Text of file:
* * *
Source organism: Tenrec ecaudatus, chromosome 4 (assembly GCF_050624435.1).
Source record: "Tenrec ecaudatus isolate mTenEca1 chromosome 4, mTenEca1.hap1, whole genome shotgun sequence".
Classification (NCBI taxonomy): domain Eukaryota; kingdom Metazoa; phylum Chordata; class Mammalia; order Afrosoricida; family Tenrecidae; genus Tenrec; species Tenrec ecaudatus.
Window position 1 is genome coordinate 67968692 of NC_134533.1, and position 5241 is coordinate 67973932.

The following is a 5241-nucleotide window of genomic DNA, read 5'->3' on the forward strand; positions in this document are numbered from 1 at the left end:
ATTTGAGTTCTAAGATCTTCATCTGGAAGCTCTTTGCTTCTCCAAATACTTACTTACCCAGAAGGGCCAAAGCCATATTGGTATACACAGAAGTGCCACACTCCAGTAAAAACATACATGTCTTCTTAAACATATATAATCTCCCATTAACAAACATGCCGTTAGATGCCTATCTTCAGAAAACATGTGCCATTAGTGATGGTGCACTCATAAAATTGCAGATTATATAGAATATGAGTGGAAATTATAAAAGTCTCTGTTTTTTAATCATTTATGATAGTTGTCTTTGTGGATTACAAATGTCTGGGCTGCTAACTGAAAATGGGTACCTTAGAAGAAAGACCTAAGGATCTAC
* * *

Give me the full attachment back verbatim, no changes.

Source organism: Tenrec ecaudatus, chromosome 4 (assembly GCF_050624435.1).
Source record: "Tenrec ecaudatus isolate mTenEca1 chromosome 4, mTenEca1.hap1, whole genome shotgun sequence".
Classification (NCBI taxonomy): domain Eukaryota; kingdom Metazoa; phylum Chordata; class Mammalia; order Afrosoricida; family Tenrecidae; genus Tenrec; species Tenrec ecaudatus.
Window position 1 is genome coordinate 67968692 of NC_134533.1, and position 5241 is coordinate 67973932.

The following is a 5241-nucleotide window of genomic DNA, read 5'->3' on the forward strand; positions in this document are numbered from 1 at the left end:
ATTTGAGTTCTAAGATCTTCATCTGGAAGCTCTTTGCTTCTCCAAATACTTACTTACCCAGAAGGGCCAAAGCCATATTGGTATACACAGAAGTGCCACACTCCAGTAAAAACATACATGTCTTCTTAAACATATATAATCTCCCATTAACAAACATGCCGTTAGATGCCTATCTTCAGAAAACATGTGCCATTAGTGATGGTGCACTCATAAAATTGCAGATTATATAGAATATGAGTGGAAATTATAAAAGTCTCTGTTTTTTAATCATTTATGATAGTTGTCTTTGTGGATTACAAATGTCTGGGCTGCTAACTGAAAATGGGTACCTTAGAAGAAAGACCTAAGGATCTAC